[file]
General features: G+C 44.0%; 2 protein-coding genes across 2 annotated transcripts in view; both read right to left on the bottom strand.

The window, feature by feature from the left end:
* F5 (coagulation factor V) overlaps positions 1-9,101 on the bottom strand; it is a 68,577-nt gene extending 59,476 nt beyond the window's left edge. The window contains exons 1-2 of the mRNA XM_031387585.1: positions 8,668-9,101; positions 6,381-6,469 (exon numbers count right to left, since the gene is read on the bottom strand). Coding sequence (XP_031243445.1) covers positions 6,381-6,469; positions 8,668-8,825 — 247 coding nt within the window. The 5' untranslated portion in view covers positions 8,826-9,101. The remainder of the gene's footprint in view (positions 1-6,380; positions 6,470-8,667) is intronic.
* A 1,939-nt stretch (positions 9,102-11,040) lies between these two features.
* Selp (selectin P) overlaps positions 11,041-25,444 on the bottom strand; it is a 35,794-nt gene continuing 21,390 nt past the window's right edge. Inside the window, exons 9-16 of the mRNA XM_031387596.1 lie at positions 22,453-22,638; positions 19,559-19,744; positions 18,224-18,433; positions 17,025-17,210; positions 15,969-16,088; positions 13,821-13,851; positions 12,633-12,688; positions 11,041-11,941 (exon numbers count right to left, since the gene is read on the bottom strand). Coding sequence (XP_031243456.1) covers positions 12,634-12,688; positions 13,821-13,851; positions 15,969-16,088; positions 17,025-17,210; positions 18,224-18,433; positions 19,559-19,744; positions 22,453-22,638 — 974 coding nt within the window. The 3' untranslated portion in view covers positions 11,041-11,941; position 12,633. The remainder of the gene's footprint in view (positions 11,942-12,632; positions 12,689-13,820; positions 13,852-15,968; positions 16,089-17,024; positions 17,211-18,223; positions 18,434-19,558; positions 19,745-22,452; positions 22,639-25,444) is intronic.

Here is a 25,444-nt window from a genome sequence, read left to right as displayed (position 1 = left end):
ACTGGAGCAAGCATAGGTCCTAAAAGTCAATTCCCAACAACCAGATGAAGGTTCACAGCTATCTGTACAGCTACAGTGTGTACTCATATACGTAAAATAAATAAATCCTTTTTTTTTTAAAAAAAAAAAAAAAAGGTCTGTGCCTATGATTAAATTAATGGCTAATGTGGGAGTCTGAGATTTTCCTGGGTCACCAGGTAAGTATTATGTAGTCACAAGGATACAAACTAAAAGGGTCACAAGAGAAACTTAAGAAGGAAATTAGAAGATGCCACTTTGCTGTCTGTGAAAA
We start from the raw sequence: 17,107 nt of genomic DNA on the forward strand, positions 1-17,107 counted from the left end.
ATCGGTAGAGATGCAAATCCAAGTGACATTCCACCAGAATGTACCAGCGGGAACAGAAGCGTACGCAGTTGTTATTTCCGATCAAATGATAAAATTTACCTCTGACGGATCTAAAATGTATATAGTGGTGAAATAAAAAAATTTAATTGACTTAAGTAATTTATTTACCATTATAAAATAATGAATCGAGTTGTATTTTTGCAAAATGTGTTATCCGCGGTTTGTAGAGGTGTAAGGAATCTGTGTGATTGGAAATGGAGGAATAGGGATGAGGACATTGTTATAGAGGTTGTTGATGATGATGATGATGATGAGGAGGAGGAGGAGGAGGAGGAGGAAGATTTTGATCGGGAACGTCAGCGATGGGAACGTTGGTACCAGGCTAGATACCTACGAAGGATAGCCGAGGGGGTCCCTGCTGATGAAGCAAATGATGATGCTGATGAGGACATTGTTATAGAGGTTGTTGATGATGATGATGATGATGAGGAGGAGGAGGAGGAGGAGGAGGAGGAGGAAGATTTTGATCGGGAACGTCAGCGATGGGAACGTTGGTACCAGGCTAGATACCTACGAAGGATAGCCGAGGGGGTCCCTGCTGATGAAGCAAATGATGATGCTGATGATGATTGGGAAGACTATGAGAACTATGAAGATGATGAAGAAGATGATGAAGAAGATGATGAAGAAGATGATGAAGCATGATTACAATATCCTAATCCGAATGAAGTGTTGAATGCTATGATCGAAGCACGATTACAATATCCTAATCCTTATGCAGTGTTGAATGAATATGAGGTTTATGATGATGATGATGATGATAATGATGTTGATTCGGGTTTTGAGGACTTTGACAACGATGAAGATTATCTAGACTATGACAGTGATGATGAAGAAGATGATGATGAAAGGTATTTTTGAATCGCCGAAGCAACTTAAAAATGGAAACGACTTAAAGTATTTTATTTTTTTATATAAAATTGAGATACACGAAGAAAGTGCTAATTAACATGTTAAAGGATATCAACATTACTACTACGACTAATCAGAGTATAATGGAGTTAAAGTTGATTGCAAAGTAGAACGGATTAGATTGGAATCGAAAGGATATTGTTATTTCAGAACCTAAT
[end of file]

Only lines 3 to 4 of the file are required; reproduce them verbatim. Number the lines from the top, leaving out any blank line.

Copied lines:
* F5 (coagulation factor V) overlaps positions 1-9,101 on the bottom strand; it is a 68,577-nt gene extending 59,476 nt beyond the window's left edge. The window contains exons 1-2 of the mRNA XM_031387585.1: positions 8,668-9,101; positions 6,381-6,469 (exon numbers count right to left, since the gene is read on the bottom strand). Coding sequence (XP_031243445.1) covers positions 6,381-6,469; positions 8,668-8,825 — 247 coding nt within the window. The 5' untranslated portion in view covers positions 8,826-9,101. The remainder of the gene's footprint in view (positions 1-6,380; positions 6,470-8,667) is intronic.
* A 1,939-nt stretch (positions 9,102-11,040) lies between these two features.